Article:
Repository of Research and Investigative Information

Repository of Research and Investigative Information

Ilam University of Medical Sciences

Clinical efficacy of probiotics in prevention of infectious diseases among hospitalized patients in ICU and non-ICU wards in clinical randomized trials: A systematic review

Sat Apr 20 23:26:41 2024

(2023) Clinical efficacy of probiotics in prevention of infectious diseases among hospitalized patients in ICU and non-ICU wards in clinical randomized trials: A systematic review. Health Science Reports. p. 22.

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Abstract

Background and AimsThe present study aimed to review probiotics' clinical efficacy in preventing infectious diseases among hospitalized patients in ICU and non-ICU wards. MethodsA search of Medline, EMBASE, The Cochrane Library, Science Direct, Open Grey, and Google Scholar was conducted for eligible publications from 2002 to 2020 following the requirements outlined in the PRISMA guideline. The search strategy was based on the combination of the following terms: "probiotics," "prebiotics," "synbiotics," and "cross-infection." The logical operators "AND" (or the equivalent operator for the databases) and "OR" (e.g., probiotics OR prebiotics OR synbiotics) were used. ResultsThe results indicated that the probiotic consumption caused a significant reduction in antibiotic-associated diarrhea (AAD) and Clostridioides difficile infection (CDI) in 2/8 randomized clinical trials (RCTs) investigating AAD/CDI. Also, 5/12 clinical trials highlighted the considerable effects of probiotics on the reduction or prevention of ventilator associated pneumoniae (VAP), so the mean prevalence of VAP was lower in the probiotic group than in the placebo group. The total rate of nosocomial infections among preterm infants was nonsignificantly higher in the probiotic group compared to the control group. ConclusionThis systematic review shows that the administration of probiotics has moderate preventive or mitigating effects on the occurrence of VAP in ICU patients, CDI, AAD, and nosocomial infections among children. Consequently, applying antibiotics along with the proper probiotic species can be advantageous.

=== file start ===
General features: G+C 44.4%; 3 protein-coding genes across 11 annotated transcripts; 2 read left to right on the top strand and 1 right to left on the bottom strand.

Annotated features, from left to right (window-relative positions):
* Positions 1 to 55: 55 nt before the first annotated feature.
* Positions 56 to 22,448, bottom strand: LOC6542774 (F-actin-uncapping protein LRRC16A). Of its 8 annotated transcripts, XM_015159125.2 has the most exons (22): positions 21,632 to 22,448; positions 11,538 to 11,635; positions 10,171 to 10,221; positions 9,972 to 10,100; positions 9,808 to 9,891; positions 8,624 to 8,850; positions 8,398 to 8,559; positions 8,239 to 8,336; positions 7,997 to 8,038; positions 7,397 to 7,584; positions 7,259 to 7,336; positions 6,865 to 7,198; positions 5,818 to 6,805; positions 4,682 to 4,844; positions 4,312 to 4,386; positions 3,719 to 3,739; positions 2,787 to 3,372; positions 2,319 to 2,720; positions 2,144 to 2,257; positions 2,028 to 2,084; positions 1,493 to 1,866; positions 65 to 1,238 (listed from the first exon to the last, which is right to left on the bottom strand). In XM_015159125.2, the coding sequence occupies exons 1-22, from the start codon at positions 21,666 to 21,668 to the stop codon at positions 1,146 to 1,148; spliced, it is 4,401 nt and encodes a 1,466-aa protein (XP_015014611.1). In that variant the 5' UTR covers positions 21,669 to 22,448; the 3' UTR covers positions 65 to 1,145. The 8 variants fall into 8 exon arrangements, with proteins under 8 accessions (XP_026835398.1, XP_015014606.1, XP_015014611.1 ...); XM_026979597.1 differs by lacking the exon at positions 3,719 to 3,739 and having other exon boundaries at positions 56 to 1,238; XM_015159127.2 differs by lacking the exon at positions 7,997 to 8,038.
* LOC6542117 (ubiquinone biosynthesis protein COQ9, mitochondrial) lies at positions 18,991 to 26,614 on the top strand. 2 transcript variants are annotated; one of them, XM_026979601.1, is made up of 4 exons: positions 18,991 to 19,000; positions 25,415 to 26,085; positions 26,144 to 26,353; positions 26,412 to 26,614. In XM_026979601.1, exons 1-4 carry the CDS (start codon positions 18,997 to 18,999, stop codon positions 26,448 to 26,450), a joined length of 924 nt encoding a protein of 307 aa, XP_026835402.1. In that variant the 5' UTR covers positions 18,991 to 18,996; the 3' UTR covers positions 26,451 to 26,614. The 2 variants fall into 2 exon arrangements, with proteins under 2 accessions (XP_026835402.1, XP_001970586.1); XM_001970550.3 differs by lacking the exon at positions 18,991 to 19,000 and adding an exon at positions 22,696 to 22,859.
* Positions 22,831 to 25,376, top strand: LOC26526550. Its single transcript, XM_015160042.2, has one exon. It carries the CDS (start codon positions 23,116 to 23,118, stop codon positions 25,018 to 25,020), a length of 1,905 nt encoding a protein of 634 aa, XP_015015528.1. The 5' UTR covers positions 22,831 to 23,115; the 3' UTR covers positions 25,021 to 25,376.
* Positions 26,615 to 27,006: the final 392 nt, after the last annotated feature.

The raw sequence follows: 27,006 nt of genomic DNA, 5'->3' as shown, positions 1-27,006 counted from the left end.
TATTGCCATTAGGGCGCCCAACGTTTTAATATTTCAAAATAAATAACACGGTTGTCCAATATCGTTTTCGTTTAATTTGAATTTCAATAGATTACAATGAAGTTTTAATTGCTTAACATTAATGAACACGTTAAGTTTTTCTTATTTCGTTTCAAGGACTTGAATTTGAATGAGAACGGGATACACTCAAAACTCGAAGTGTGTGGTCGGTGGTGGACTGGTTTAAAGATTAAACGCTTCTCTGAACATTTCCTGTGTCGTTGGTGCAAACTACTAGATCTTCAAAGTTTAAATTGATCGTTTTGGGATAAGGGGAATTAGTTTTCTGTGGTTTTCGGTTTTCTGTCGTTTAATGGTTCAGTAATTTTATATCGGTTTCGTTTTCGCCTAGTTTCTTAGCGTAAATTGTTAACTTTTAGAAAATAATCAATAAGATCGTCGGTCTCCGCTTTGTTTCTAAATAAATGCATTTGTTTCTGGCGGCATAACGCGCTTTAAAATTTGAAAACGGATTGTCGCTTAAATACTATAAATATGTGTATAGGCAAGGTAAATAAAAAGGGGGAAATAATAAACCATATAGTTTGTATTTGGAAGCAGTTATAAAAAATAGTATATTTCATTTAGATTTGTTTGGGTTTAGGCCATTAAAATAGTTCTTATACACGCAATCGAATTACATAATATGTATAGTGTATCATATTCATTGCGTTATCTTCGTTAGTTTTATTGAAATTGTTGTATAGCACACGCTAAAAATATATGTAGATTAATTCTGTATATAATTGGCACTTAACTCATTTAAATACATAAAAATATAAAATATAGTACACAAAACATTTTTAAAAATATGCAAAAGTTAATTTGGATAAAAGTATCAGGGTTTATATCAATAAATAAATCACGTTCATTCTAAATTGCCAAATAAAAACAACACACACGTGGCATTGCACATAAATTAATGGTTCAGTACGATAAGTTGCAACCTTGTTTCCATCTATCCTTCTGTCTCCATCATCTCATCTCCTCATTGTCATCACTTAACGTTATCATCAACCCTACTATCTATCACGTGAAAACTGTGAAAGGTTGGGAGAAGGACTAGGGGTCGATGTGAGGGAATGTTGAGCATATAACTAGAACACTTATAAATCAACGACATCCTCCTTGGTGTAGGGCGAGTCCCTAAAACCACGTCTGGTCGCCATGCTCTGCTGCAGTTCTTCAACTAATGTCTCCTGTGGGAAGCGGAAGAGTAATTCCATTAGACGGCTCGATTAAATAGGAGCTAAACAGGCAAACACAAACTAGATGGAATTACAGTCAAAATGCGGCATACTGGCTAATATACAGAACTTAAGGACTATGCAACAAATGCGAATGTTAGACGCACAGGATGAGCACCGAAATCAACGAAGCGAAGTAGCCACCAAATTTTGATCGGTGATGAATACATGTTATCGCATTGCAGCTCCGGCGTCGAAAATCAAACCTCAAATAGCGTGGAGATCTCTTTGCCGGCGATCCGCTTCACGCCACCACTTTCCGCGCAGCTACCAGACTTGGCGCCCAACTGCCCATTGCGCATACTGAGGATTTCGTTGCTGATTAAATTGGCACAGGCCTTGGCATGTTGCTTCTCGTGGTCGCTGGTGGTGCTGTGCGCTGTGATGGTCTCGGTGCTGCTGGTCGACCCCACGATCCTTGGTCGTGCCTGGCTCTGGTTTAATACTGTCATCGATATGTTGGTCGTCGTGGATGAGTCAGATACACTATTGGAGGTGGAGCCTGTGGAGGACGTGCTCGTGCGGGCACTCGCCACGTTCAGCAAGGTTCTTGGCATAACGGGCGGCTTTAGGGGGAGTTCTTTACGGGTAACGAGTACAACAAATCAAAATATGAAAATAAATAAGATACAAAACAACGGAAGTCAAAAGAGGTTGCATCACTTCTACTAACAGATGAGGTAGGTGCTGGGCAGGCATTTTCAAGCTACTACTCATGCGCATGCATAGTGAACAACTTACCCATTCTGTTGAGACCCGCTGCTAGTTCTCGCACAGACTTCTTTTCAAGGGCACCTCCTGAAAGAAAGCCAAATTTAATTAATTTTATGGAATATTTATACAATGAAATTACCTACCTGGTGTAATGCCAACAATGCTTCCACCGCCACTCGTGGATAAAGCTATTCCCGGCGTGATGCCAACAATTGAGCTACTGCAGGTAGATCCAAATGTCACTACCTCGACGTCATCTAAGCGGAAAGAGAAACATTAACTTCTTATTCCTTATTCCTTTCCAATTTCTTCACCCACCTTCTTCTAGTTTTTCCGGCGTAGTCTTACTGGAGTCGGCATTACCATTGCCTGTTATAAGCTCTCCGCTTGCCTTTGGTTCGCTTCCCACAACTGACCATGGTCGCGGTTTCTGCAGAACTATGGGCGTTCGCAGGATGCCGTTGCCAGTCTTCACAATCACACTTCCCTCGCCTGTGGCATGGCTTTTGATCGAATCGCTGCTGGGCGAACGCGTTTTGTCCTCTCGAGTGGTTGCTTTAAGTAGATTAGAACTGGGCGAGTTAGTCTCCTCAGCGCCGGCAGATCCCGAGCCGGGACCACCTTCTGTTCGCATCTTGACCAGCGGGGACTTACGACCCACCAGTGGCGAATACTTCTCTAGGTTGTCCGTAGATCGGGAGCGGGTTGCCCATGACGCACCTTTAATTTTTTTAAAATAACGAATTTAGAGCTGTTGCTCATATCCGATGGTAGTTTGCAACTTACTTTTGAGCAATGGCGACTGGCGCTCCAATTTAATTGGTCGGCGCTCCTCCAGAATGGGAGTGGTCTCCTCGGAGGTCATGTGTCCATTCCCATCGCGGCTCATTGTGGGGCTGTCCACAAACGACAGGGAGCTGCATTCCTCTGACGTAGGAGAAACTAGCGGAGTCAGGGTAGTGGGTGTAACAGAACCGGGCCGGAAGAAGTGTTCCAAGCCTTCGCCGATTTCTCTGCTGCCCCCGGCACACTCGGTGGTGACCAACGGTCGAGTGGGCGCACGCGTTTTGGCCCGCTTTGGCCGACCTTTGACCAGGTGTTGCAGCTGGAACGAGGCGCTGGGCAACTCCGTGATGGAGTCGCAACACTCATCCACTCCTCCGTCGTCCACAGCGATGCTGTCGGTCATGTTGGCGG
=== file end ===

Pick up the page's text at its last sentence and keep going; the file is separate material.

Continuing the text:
Item Type: Article
Creators:
CreatorsEmail
Darbandi, A.UNSPECIFIED
Banar, M.UNSPECIFIED
Koupaei, M.UNSPECIFIED
Afifirad, R.UNSPECIFIED
Asadollahi, P.UNSPECIFIED
Bafandeh, E.UNSPECIFIED
Rasooli, I.UNSPECIFIED
Emamie, A.UNSPECIFIED
Navidifar, T.UNSPECIFIED
Owlia, P.UNSPECIFIED
Keywords: antibiotic-associated diarrhea Clostridioides difficile infection nosocomial infections probiotic ventilator-associated pneumonia antibiotic-associated diarrhea ventilator-associated pneumonia lactobacillus-rhamnosus gg critically-ill patients reuteri dsm 17938 double-blind nosocomial diarrhea preterm infants saccharomyces-boulardii prophylactic probiotics Public, Environmental & Occupational Health General & Internal Medicine
Divisions:
Page Range: p. 22
Journal or Publication Title: Health Science Reports
Journal Index: ISI
Volume: 6
Number: 8
Identification Number: https://doi.org/10.1002/hsr2.1469
Depositing User: مهندس مهدی شریفی
URI: http://eprints.medilam.ac.ir/id/eprint/4467

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